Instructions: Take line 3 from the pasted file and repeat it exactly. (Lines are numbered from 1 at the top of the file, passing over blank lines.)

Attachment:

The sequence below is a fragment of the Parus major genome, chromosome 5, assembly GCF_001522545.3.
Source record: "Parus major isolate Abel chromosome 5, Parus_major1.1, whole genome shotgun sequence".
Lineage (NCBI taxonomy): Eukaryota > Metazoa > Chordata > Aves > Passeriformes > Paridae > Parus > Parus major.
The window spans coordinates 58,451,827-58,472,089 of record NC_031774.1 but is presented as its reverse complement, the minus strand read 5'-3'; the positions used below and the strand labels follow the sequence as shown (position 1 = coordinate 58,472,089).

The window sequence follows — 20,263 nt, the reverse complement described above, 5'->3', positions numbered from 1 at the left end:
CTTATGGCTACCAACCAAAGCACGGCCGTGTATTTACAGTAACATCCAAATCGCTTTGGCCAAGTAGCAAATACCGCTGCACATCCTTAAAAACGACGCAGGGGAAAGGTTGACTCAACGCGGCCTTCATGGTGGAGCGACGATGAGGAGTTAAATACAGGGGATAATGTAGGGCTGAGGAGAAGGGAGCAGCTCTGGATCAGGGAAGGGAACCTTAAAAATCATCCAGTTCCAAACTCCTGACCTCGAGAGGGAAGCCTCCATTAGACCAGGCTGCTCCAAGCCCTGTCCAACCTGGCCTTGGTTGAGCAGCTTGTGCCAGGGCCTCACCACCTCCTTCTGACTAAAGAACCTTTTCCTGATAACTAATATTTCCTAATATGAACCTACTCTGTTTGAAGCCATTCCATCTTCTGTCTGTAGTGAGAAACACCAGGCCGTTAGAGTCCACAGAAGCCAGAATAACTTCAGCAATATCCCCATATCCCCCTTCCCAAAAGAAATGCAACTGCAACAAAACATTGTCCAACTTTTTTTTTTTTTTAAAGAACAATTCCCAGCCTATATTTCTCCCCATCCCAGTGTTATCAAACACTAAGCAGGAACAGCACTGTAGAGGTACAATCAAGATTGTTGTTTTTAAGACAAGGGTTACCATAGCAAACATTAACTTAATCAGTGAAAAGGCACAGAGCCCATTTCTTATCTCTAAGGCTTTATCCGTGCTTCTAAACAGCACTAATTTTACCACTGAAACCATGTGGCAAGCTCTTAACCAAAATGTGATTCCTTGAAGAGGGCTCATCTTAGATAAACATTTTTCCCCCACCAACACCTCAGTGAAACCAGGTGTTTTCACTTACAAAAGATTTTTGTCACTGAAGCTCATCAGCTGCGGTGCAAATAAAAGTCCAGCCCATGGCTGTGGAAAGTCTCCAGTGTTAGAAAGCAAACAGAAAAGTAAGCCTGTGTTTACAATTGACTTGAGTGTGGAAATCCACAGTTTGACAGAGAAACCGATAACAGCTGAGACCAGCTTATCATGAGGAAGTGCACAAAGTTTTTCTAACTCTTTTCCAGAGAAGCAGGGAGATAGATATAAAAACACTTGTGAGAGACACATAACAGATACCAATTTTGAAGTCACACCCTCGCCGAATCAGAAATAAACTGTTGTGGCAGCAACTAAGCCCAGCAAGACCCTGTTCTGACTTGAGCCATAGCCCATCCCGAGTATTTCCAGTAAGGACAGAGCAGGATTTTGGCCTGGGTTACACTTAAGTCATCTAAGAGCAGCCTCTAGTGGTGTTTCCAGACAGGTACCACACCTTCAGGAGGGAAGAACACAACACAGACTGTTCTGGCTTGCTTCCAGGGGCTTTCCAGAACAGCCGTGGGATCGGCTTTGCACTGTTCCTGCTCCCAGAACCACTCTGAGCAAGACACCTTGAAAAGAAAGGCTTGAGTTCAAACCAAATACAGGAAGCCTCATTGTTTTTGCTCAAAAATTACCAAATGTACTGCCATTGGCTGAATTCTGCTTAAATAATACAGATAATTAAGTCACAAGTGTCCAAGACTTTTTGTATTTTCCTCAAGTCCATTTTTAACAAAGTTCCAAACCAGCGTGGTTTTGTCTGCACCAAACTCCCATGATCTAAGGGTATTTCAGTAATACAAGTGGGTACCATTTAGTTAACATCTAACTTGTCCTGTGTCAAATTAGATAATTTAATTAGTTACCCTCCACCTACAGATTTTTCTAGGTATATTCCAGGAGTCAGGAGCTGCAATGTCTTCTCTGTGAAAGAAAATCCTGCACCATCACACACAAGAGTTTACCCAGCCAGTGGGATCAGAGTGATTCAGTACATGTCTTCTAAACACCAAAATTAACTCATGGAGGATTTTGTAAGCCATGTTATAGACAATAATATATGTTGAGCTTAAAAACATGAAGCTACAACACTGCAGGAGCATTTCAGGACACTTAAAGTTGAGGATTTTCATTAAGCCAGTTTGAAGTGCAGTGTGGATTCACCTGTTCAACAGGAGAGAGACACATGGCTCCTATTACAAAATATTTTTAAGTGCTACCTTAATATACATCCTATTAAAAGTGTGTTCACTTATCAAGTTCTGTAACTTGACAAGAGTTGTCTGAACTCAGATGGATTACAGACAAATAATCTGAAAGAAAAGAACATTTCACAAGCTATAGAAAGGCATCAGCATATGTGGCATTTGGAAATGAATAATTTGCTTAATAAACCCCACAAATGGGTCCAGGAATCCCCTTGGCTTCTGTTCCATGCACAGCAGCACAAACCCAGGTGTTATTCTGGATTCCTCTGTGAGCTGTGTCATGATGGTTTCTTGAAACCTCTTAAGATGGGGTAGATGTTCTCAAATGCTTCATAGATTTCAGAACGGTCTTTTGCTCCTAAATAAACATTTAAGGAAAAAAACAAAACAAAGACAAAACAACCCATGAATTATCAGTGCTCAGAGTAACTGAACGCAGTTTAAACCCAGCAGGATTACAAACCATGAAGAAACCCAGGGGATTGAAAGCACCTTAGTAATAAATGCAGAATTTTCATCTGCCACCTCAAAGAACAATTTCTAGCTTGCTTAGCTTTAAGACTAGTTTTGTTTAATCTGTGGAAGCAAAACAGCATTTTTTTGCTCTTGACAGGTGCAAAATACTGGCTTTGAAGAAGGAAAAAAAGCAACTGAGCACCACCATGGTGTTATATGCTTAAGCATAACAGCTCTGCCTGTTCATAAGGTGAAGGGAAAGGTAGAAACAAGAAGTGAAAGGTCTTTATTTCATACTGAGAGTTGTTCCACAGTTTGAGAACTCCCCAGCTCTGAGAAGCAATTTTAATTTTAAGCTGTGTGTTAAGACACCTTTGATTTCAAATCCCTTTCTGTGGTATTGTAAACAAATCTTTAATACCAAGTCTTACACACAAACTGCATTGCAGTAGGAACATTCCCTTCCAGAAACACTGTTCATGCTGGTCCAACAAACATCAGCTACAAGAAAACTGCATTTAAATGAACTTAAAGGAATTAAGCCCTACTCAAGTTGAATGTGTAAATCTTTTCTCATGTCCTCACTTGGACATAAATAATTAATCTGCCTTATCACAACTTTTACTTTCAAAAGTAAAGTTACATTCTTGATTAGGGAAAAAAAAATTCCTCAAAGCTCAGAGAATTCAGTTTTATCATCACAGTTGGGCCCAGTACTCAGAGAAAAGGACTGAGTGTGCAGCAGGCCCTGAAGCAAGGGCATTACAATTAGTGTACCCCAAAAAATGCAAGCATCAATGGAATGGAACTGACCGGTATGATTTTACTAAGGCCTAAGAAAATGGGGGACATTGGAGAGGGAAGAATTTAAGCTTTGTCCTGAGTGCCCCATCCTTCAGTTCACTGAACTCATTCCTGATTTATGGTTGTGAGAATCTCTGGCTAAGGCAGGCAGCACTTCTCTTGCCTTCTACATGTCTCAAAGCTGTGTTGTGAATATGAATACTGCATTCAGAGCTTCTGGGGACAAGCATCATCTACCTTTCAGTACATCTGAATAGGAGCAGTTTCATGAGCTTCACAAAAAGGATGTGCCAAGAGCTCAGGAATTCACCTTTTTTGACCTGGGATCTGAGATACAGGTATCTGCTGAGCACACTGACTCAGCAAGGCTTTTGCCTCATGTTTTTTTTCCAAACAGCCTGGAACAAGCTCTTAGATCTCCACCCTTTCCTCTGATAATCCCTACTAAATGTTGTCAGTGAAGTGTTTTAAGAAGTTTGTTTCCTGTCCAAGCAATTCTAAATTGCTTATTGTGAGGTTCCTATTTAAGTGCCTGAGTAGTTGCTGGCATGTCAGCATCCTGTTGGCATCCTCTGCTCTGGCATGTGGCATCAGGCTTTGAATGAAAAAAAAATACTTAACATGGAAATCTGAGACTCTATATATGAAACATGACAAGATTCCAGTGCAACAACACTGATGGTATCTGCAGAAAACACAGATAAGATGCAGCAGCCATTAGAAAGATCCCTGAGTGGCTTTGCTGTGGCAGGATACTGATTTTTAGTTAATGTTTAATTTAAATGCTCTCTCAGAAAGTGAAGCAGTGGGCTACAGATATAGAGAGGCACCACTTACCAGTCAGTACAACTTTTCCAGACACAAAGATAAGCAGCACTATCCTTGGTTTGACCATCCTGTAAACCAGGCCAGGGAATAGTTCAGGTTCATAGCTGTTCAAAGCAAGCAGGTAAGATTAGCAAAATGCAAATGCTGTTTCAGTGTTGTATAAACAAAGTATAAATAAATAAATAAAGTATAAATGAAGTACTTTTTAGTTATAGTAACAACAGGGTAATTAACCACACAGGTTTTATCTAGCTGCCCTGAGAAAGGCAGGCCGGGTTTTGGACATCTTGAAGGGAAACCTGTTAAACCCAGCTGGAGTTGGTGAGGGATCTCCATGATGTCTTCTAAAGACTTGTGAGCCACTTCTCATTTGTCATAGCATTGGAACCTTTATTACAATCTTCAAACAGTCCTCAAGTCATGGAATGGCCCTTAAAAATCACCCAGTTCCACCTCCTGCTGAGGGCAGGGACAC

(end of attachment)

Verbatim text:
Lineage (NCBI taxonomy): Eukaryota > Metazoa > Chordata > Aves > Passeriformes > Paridae > Parus > Parus major.